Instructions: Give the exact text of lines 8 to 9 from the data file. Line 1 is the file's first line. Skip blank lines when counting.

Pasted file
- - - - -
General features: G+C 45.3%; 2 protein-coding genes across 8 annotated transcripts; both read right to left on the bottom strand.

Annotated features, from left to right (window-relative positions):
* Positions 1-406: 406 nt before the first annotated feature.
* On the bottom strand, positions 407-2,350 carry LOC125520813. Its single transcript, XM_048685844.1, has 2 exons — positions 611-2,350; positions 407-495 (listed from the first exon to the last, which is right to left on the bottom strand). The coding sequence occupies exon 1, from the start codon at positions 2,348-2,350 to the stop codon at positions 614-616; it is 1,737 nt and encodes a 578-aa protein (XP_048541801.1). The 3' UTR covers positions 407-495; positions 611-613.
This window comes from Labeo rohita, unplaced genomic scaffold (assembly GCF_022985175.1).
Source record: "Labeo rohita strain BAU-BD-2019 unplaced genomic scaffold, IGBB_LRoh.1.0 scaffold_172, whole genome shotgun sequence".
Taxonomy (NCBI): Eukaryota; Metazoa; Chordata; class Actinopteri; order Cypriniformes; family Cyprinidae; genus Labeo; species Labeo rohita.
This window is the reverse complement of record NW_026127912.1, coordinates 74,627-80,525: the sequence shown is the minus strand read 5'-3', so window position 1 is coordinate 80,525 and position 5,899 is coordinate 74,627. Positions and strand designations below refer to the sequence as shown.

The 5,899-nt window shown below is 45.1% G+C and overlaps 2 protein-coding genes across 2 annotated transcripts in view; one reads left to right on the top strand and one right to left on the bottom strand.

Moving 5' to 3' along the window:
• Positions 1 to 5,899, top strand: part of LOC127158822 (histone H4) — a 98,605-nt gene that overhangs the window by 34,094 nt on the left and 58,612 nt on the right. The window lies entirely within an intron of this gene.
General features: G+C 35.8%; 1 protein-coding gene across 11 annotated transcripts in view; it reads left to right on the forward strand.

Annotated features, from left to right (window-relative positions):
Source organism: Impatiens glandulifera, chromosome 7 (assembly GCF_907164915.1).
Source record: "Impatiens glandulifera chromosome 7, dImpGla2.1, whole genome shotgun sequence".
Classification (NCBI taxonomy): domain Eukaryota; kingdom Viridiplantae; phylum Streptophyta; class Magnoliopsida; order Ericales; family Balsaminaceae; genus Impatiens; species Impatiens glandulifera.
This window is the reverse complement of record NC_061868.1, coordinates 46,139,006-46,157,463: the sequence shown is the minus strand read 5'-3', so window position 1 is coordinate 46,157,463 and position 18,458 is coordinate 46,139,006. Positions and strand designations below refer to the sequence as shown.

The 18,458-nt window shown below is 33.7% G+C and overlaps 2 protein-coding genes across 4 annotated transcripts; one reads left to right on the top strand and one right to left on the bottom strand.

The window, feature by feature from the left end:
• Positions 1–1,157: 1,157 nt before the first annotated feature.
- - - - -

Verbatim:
This window is the reverse complement of record NW_026127912.1, coordinates 74,627-80,525: the sequence shown is the minus strand read 5'-3', so window position 1 is coordinate 80,525 and position 5,899 is coordinate 74,627. Positions and strand designations below refer to the sequence as shown.

The 5,899-nt window shown below is 45.1% G+C and overlaps 2 protein-coding genes across 2 annotated transcripts in view; one reads left to right on the top strand and one right to left on the bottom strand.